The man who represents the Houlton Band of Maliseet Indians in the Maine House is seeking recognition for another band of Maliseets in Maine, a move that he says will bring economic development to the Greenville area and acknowledge the Moosehead Lake region’s long Native American history.
Rep. David Slagger’s effort to secure state and federal recognition for the Kineo Band of Malicites — who have also been known as the Moosehead Lake Indians — promises to be lengthy and complicated, and it’s not likely to attract enthusiastic support from the four Maine tribes currently recognized by the federal government.
“It’s actually to serve the people of that area, so they can have something that they can call their own,” said Slagger, who lives in Kenduskeag. “That area is so rich in Indian history.”
Slagger became the state Legislature’s first Maliseet tribal representative when he was sworn in in January. But frustrated that tribal representatives can’t vote on legislation, he said earlier this year that he would step down at the end of his term. He’s now running as an independent for the House District 22 seat, representing Corinth, Glenburn, Kenduskeag and Levant.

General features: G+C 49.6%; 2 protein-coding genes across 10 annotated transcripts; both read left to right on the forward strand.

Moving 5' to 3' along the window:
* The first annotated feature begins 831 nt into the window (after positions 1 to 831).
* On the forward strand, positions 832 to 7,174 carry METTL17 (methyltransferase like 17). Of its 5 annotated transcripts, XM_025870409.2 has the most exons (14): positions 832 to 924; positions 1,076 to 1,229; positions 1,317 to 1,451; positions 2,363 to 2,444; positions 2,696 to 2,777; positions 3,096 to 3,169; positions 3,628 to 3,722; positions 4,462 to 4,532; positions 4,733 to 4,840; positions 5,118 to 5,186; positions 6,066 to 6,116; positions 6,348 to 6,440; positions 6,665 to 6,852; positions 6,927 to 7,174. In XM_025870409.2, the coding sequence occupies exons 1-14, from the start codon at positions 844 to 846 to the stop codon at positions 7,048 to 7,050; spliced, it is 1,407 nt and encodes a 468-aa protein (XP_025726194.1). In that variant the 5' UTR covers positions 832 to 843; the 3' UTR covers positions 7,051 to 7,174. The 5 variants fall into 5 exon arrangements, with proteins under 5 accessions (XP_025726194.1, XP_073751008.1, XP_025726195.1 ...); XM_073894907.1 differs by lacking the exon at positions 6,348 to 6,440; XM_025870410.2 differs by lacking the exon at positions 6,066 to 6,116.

The efforts to secure recognition for the Kineo Band of Malicites — another spelling for Maliseet — are in the beginning stages, Slagger said, but he has consulted with attorneys and says there’s sufficient history in the area to make a case for the tribe’s acknowledgement by both the state and federal governments.
Maliseets began forming settlements around Moosehead Lake in the 1800s, after Chief Louis Annance of the St. Francis tribe of Abenakis left his tribe for what became Greenville, according to “Seboomook,” a 2003 history of the Moosehead Lake region by Everett Parker. Slagger says his grandmother lived in the area during the 1930s and that descendants from Annance and other Maliseet settlers still live in the area.
The region’s full Native American history stretches back further.
Mount Kineo, on the shores of Moosehead Lake, is well documented as a place where Native Americans traveled for thousands of years for flint — Kineo is a Maliseet word for flint — a material they used for arrowheads. Moosehead Lake was also along a key route Native Americans used to travel to Quebec to hunt.
Slagger said he would seek to designate part of Mount Kineo and, potentially, Sugar Island as the Kineo Band’s tribal areas by negotiating with the state, which currently owns the land. He recently visited gravesites for Maliseets in Greenville and Sugar Island, Moosehead Lake’s largest island.